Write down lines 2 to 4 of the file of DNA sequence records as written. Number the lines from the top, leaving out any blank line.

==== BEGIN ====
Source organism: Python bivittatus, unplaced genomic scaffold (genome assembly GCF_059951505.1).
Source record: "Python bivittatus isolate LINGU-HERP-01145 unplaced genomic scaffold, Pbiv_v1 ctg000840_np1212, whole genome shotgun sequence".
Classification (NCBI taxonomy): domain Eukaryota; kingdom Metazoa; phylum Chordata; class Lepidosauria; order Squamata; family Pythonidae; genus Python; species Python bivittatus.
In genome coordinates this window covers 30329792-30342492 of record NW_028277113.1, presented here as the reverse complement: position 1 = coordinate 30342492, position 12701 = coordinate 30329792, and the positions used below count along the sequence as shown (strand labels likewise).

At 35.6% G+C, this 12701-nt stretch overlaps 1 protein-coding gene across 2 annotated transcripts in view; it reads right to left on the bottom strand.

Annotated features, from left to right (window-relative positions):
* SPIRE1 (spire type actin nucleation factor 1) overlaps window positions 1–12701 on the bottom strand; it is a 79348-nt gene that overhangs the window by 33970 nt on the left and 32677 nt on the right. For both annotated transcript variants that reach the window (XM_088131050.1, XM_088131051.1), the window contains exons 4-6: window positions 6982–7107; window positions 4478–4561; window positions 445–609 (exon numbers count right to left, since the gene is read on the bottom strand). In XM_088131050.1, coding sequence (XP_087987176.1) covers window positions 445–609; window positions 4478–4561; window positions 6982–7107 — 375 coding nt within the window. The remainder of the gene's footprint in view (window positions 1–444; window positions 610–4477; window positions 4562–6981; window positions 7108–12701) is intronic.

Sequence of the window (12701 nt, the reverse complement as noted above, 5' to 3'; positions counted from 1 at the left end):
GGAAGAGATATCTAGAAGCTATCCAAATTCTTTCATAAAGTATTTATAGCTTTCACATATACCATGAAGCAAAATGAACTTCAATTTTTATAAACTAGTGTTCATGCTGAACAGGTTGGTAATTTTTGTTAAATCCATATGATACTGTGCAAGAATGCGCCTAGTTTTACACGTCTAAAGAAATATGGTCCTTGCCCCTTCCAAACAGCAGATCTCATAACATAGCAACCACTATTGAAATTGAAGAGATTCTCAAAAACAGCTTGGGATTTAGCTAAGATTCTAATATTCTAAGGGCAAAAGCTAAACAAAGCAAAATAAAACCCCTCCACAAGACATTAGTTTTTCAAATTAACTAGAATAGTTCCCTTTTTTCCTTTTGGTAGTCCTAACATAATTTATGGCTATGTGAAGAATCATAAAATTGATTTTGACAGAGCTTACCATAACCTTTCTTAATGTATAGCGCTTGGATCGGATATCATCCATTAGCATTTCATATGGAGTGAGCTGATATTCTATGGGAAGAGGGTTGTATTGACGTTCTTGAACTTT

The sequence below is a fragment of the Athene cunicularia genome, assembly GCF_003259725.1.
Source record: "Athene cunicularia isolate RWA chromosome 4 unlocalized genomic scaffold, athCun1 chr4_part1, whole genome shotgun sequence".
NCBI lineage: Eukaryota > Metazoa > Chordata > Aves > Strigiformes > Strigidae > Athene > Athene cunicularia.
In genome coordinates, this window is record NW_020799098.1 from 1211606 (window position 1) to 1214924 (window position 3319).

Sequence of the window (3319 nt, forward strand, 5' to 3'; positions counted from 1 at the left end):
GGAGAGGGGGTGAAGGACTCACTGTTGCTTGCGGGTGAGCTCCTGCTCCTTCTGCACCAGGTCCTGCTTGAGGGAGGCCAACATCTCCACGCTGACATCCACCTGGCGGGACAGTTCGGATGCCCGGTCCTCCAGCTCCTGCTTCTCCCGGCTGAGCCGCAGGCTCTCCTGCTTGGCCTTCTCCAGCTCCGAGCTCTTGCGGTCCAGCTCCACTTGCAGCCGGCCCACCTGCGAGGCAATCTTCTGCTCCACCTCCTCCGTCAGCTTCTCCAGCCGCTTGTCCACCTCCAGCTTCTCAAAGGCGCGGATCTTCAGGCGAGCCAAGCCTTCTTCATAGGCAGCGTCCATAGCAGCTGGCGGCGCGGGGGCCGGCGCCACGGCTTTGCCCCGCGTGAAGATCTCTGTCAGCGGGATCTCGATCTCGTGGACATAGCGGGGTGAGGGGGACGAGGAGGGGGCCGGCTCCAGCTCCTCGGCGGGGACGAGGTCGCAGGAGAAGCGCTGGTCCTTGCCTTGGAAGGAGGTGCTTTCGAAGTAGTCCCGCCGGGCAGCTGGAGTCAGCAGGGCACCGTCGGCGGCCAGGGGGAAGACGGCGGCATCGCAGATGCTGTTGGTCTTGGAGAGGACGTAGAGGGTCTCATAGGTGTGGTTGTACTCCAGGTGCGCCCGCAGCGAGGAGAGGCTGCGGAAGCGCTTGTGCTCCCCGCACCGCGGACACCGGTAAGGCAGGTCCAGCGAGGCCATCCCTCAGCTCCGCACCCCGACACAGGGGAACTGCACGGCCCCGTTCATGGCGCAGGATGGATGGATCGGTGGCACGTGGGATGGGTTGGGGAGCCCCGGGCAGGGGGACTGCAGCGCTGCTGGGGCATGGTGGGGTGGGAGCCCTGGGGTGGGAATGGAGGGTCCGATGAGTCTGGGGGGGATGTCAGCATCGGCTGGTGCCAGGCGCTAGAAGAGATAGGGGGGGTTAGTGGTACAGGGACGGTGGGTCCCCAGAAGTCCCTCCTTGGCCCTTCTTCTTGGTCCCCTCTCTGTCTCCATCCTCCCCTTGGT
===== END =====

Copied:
Source record: "Python bivittatus isolate LINGU-HERP-01145 unplaced genomic scaffold, Pbiv_v1 ctg000840_np1212, whole genome shotgun sequence".
Classification (NCBI taxonomy): domain Eukaryota; kingdom Metazoa; phylum Chordata; class Lepidosauria; order Squamata; family Pythonidae; genus Python; species Python bivittatus.
In genome coordinates this window covers 30329792-30342492 of record NW_028277113.1, presented here as the reverse complement: position 1 = coordinate 30342492, position 12701 = coordinate 30329792, and the positions used below count along the sequence as shown (strand labels likewise).